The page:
Cats – should you let them out?12 August, 2006
Before I got my Maine Coon and Bengal girls, I had moggies. I was used to letting my moggies out, and they would wander the neighbourhood. It seemed the natural thing to do.
After my Maine Coon and Bengal arrived, I kept them indoors for several months – someone had told me that if I kept them in until they were spayed they would wander less.
The first time I let them out into the garden, it was so funny to see the mix of apprehension and excitement in their little faces. The first time they climbed a tree, they sat in the branches sniffing the breeze, whiskers quivering in joy.
Both cats used to climb over the garden fence and leg it to my neighbour’s much-nicer garden. They would return home when I called them. But there were days when I would walk up and down the road shaking the biscuit tin in order to entice them back.
With moggies the fear was that they would be run over. With pedigree cats it was the same, with the added fear that they would be stolen because they were so beautiful/looked expensive.
A cat behaviourist told me that the majority of cats being run over by cars were mostly young cats. It seems once they survive past their first year as outdoor roamers, there’s a better chance of them surviving to maturity. [I need to check what the percentage is] Either they become more streetwise or they just move faster, perhaps.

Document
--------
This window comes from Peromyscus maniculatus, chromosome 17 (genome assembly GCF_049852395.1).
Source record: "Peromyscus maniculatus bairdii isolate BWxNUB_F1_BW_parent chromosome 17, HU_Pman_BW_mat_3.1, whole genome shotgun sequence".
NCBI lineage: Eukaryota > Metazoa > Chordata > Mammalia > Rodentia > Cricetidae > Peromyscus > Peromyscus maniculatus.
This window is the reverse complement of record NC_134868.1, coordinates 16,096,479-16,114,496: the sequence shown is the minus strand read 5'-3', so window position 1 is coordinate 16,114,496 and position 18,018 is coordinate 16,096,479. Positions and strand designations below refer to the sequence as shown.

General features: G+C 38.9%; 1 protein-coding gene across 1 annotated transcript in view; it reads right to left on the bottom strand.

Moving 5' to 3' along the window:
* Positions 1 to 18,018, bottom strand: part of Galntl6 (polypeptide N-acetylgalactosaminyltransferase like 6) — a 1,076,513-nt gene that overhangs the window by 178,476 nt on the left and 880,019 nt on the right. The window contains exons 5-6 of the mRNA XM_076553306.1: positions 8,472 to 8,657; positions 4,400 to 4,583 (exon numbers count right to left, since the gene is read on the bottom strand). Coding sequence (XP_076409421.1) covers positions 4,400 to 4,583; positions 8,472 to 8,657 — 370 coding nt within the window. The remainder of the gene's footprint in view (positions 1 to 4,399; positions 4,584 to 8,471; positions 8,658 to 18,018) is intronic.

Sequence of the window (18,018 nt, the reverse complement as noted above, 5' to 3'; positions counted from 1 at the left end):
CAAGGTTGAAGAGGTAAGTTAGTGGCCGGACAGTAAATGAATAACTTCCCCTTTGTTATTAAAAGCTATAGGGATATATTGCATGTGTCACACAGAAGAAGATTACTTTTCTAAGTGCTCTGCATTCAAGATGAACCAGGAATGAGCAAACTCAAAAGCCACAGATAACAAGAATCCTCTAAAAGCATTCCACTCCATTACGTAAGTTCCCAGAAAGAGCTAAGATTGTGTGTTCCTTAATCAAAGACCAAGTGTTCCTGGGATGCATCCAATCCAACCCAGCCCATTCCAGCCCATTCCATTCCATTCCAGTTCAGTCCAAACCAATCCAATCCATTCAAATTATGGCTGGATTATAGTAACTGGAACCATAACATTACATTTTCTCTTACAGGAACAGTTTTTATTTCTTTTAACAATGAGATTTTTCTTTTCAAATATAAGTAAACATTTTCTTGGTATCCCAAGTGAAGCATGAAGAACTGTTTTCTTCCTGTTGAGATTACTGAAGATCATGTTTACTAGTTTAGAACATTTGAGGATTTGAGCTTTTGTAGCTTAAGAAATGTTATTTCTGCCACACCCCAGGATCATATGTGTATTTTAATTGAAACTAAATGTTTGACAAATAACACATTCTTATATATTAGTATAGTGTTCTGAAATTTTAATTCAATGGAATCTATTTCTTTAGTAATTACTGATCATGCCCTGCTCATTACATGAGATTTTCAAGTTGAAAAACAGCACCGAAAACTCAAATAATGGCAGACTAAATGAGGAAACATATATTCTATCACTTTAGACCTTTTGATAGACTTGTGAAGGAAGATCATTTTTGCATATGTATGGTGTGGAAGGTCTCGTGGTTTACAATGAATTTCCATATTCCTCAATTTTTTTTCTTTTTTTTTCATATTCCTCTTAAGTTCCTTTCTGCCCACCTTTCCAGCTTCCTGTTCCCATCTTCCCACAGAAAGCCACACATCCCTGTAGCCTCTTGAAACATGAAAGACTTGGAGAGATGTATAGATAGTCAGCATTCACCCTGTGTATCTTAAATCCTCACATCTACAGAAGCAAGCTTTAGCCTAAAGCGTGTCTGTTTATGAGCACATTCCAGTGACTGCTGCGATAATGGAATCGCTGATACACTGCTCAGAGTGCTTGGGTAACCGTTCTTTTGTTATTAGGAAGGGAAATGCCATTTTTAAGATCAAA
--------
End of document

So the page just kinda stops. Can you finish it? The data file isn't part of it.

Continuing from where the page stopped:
A number of cat breeders I know are divided in opinion as to whether cats should be kept indoors only or allowed to roam. Some breeders stipulate in the interview and contract that the cats are to be restricted indoors. I am inclined to support them because there’s nothing more heartrending then finding out that the precious kitten you nurtured from birth to new home, has been squashed by a car.
One of the cat magazines I read (or it could have been one of the breeders’ forums) which carried a warning about a woman who kept buying Burmese kittens to replace the ones she’d let out and got run over by cars – she was on her third kitten. You would have thought the owner would have got the message about kittens not being road-savvy? What price a cat’s life? It would have been an irresponsible breeder who sold to such an owner after these multiple mishaps.
I believe that cats with access to the outdoors enjoy a richer lifestyle. However, cats can live indoors, given the right stimulation and what behaviourists call environmental enrichment.
This can take the form of sufficient cat scratching posts, high resting places, nooks and crannies so cats can hide out if they need to, sleeping places, food, litter trays (1 per cat plus 1 is the golden rule) and of course, play.
Some owners install outdoor pens for their cats. I managed to find a compromise to the indoor/outdoor problem by installing special cat fencing in the garden which meant that they could wander around the garden, but not get out.
The cat fencing I use is from Secur-a-cat. It is made up of brackets bent at an approx. 60 degree angle, which are fixed to an existing wooden fence, and netting strung in between the brackets. It works on the principle that a cat cannot climb an unsteady surface upside down. The existing wooden fencing has to be at least 5 feet high because cats can jump anything less than that without a problem.
So far it’s worked and it’s something I’ll be recommending to all potential kitten owners. My cats now get to go into the garden and climb trees and chase birds and butterflies and I don’t have to worry about losing them to cars or catnappers.
Cat fencing – Secur-a-cat. No web-site. Contact Roz/Steve on 01553 776 417 or email@example.com